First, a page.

When Volkswagen’s Amarok launched in March 2011 the rest of the ute market was put on notice.
After years of manufacturers telling us its utes had “car-like characteristics” (they really didn’t), the Amarok finally lived up to the claim. The design was stylish, cabins weren’t far off a Golf hatchback for quality and comfort, ride proved reasonably comfortable and it could actually go around corners without leaning like the town drunk in a side wind.
Buyers haven’t flocked to the Argentine-built ute as they have the Toyota HiLux or Ford Ranger but VW has sold tens of thousands here. There are hundreds of used examples in the classifieds and many sing the model’s praises — so should you consider a pre-loved Amarok?
The 2011-12 diesel versions in some instances needed engines rebuilt or replaced at huge cost due to failure of the serpentine (drive) belt. In isolation this failure isn’t too problematic but in the diesel it can tangle with the timing belt, causing it to break or jump so that valves hit pistons — and boom, the engine’s cactus.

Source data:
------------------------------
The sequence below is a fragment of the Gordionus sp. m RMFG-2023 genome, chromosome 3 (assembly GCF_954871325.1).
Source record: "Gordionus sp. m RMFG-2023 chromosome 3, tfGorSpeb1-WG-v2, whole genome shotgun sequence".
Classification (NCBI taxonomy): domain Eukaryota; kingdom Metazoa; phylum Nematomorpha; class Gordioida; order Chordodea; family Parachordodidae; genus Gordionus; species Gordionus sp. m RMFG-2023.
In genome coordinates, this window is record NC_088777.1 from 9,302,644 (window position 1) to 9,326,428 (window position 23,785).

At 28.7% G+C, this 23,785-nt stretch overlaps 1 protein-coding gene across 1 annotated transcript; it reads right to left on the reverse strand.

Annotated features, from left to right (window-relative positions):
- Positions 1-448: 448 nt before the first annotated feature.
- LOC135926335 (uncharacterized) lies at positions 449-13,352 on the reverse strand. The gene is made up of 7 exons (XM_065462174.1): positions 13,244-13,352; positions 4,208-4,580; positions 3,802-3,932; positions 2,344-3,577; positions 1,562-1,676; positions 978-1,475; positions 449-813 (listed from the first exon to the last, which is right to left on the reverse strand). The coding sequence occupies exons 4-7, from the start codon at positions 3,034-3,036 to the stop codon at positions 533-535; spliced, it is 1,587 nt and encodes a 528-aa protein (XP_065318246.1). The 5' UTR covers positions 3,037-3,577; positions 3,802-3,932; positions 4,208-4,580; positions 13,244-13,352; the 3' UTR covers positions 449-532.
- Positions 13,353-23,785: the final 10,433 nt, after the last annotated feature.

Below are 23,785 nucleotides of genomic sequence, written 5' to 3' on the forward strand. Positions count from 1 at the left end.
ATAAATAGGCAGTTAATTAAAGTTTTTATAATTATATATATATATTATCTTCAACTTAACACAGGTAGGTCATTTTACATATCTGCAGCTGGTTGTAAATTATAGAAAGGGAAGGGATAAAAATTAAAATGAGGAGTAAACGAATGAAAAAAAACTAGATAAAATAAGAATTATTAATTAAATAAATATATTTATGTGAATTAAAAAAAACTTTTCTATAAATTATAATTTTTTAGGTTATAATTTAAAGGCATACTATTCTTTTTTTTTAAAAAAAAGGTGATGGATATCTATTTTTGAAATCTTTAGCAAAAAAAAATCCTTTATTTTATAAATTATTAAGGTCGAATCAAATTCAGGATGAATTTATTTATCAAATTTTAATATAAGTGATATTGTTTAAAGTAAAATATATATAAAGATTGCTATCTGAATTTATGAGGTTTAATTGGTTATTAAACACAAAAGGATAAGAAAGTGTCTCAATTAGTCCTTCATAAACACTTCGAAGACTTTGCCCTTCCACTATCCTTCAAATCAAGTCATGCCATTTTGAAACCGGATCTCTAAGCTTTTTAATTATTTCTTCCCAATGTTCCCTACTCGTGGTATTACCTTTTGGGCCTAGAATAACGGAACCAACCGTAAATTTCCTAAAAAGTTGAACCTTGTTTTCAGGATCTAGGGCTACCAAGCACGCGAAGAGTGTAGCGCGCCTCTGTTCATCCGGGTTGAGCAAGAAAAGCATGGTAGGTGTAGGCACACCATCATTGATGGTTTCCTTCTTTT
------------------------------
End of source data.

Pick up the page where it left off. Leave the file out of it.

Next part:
The drive belt was sometimes failing before its 75,000km replacement recommendation, and the timing belt’s cover wasn’t effective in stopping the snapped troublemaker. In May 2012 Volkswagen fitted a new timing belt guard to remedy the problem.
Another black mark against 2011-12 diesels is the emissions defeat device at the root of VW’s Dieselgate scandal. Amaroks were the first VWs recalled for a software fix and any of this vintage should have been remedied (later models didn’t have the cheat devices).
Budget will play a huge part in your choice of Amarok. The cheapest will be these earliest versions, which are not only well out of warranty but also burdened by the above negatives.
Dual-cab utes have been the major sellers so for this review we’ll exclude workhorse cab chassis and single cab. Petrol engines, fitted for a short while, are as rare as unicorns and very few are rear-drive rather than AWD.